I received an email from a very frustrated blogger.
She purchased the Thesis WordPress theme through my affiliate link after watching my video I posted three years ago.
To put it mildly, she was NOT a happy camper, and was completely overwhelmed with how to customize her site.
The video she watched was for Thesis 1.0. Since then, version 2.0 has been released and I’ve been reading through some of the reviews.
Overall, they haven’t been too great.
So What Happened?
If you were following me in 2009 you know I was a HUGE fan of the theme. I was even lucky enough to have my demo video posted on the Copyblogger homepage for a short time.
Commissions were flowing and everyone was singing the praises of the Thesis WordPress theme (including me since I was using the theme then).
At the time, Thesis was revolutionary. As far as I knew, there were no other themes with drag and drop features and the amount of admin panel customizations.
I was so stoked because I could actually select the number of columns I wanted AND set the widths to specific values. Not to mention there were a handful of other admin options no other themes came close to offering.
Along Comes 2.0
In October, Thesis 2.0 launched. The reviews were less than impressive, but I wanted to give myself more time to actually use the theme more before I decided if I was going to continue recommending it.
So after I received the email from the frustrated blogger, I performed a new install on a “dummy” site.
All I have to say is I was incredibly surprised and overwhelmed by how different Thesis 2.0 is from 1.8. I can tell the framework is powerful — way more powerful than 1.0, but the user interface is confusing.
I’m not exactly sure what I was expecting, but I certainly wasn’t prepared to learn about packages, boxes, and holding down shift keys to drag containers. Wow.
It’s one of those things where you can see the potential because there are so many options and details, but it was going to require way more learning than I was prepared to do just to get my site to look how I wanted.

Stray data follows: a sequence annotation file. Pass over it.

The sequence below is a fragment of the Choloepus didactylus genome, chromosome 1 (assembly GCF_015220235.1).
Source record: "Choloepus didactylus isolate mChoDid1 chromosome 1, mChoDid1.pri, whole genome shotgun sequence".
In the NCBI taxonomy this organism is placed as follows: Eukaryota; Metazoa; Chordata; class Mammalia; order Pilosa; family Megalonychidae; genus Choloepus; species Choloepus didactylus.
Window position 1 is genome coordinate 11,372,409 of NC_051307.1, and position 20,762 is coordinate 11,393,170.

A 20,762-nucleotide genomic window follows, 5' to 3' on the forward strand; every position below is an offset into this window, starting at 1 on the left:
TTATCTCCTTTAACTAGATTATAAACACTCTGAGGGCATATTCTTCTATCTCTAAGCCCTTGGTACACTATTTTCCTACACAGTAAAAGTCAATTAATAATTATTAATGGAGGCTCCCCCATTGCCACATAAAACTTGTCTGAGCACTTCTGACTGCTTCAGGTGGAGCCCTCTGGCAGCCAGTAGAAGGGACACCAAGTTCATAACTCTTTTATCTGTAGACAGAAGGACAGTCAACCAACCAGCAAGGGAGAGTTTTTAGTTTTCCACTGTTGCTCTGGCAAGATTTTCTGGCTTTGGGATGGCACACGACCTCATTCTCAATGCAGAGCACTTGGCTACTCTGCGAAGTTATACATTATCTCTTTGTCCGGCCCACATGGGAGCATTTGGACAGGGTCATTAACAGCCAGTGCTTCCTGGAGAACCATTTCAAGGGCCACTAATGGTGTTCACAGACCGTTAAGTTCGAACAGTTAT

It was nothing like I expected it to be. Perhaps as more skins are developed and better documentation surfaces, things will get smoother, but I just have no intention of diving into it anytime soon.
For the record, now that I’ve had time to thoroughly test Thesis, I added an annotation on the video stating I no longer recommend Thesis except for v. 1.0 and removed the affiliate link from the description.
Bye, Bye Commissions
From an affiliate standpoint, it was quite disappointing to drop the theme because let’s face it, you can earn up to $65 per sale. But I just can’t keep recommending something I barely understand how to use.
In fact, a skeptic thought I dropped Thesis in favor of the Genesis for higher commissions…
Actually no, Ramsom. I didn’t receive a better offer. I earn a lower commission with Genesis since it’s cheaper, but Genesis is what I use now.
However, I’d be lying if I said I wasn’t salivating over the opportunity to make another Thesis tutorial video and hopefully rack in those commissions like I did in 2009.
Oh well, not this time. 🙂
Still Want to Dive Into Thesis 2.0?
If you are interested in learning more about Thesis 2.0, there are some tutorials floating around from Kristarella that have helped people make better sense of the newer framework.
Hesham of FamousBloggers has produced some write-ups of Thesis 2.0.
He happens to be a fan and explains why some bloggers are having trouble wrapping their heads around the functionality of Thesis 2.0 in his article Why It’s Hard to Understand Thesis.
For now, I’ll just stick with the Genesis Prose Theme. I love this theme. It’s mobile responsive (meaning the layout auto adjusts for smaller devices) and has a lot of the admin panel customization options that Thesis 1.0 had.
Although, I have a feeling there will be better Thesis packages, skins and releases down the line that will make Thesis 2.0 much more user friendly. Perhaps I’ll give it another try later.
And from what I’ve read and seen, I actually do think Thesis continues to wear the revolutionary crown and is ahead of its time. Unfortunately for the average WordPress user, this release may have been too far ahead.
What about you? Have you made the switch to 2.0 yet? What are your thoughts?